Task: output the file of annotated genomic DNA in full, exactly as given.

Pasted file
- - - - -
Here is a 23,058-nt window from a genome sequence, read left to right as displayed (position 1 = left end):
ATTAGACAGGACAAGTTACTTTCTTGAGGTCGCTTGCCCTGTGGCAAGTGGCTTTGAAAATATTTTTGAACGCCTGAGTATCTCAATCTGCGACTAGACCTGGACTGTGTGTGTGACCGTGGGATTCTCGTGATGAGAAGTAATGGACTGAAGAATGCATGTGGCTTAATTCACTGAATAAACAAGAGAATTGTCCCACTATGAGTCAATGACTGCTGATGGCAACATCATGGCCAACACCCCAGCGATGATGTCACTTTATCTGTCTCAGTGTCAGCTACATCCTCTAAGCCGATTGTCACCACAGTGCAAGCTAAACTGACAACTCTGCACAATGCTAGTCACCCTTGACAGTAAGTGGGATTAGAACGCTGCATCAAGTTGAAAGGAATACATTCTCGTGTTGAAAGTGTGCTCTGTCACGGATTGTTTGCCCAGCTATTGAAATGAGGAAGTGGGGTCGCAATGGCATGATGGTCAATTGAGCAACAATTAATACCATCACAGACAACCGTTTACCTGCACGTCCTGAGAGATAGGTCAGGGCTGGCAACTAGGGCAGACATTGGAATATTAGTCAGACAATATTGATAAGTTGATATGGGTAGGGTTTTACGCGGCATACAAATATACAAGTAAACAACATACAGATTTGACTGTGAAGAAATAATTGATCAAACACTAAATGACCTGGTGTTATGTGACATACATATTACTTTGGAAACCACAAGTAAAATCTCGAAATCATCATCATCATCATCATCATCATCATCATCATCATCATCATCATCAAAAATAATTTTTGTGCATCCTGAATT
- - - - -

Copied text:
Here is a 23,058-nt window from a genome sequence, read left to right as displayed (position 1 = left end):
ATTAGACAGGACAAGTTACTTTCTTGAGGTCGCTTGCCCTGTGGCAAGTGGCTTTGAAAATATTTTTGAACGCCTGAGTATCTCAATCTGCGACTAGACCTGGACTGTGTGTGTGACCGTGGGATTCTCGTGATGAGAAGTAATGGACTGAAGAATGCATGTGGCTTAATTCACTGAATAAACAAGAGAATTGTCCCACTATGAGTCAATGACTGCTGATGGCAACATCATGGCCAACACCCCAGCGATGATGTCACTTTATCTGTCTCAGTGTCAGCTACATCCTCTAAGCCGATTGTCACCACAGTGCAAGCTAAACTGACAACTCTGCACAATGCTAGTCACCCTTGACAGTAAGTGGGATTAGAACGCTGCATCAAGTTGAAAGGAATACATTCTCGTGTTGAAAGTGTGCTCTGTCACGGATTGTTTGCCCAGCTATTGAAATGAGGAAGTGGGGTCGCAATGGCATGATGGTCAATTGAGCAACAATTAATACCATCACAGACAACCGTTTACCTGCACGTCCTGAGAGATAGGTCAGGGCTGGCAACTAGGGCAGACATTGGAATATTAGTCAGACAATATTGATAAGTTGATATGGGTAGGGTTTTACGCGGCATACAAATATACAAGTAAACAACATACAGATTTGACTGTGAAGAAATAATTGATCAAACACTAAATGACCTGGTGTTATGTGACATACATATTACTTTGGAAACCACAAGTAAAATCTCGAAATCATCATCATCATCATCATCATCATCATCATCATCATCATCATCATCAAAAATAATTTTTGTGCATCCTGAATT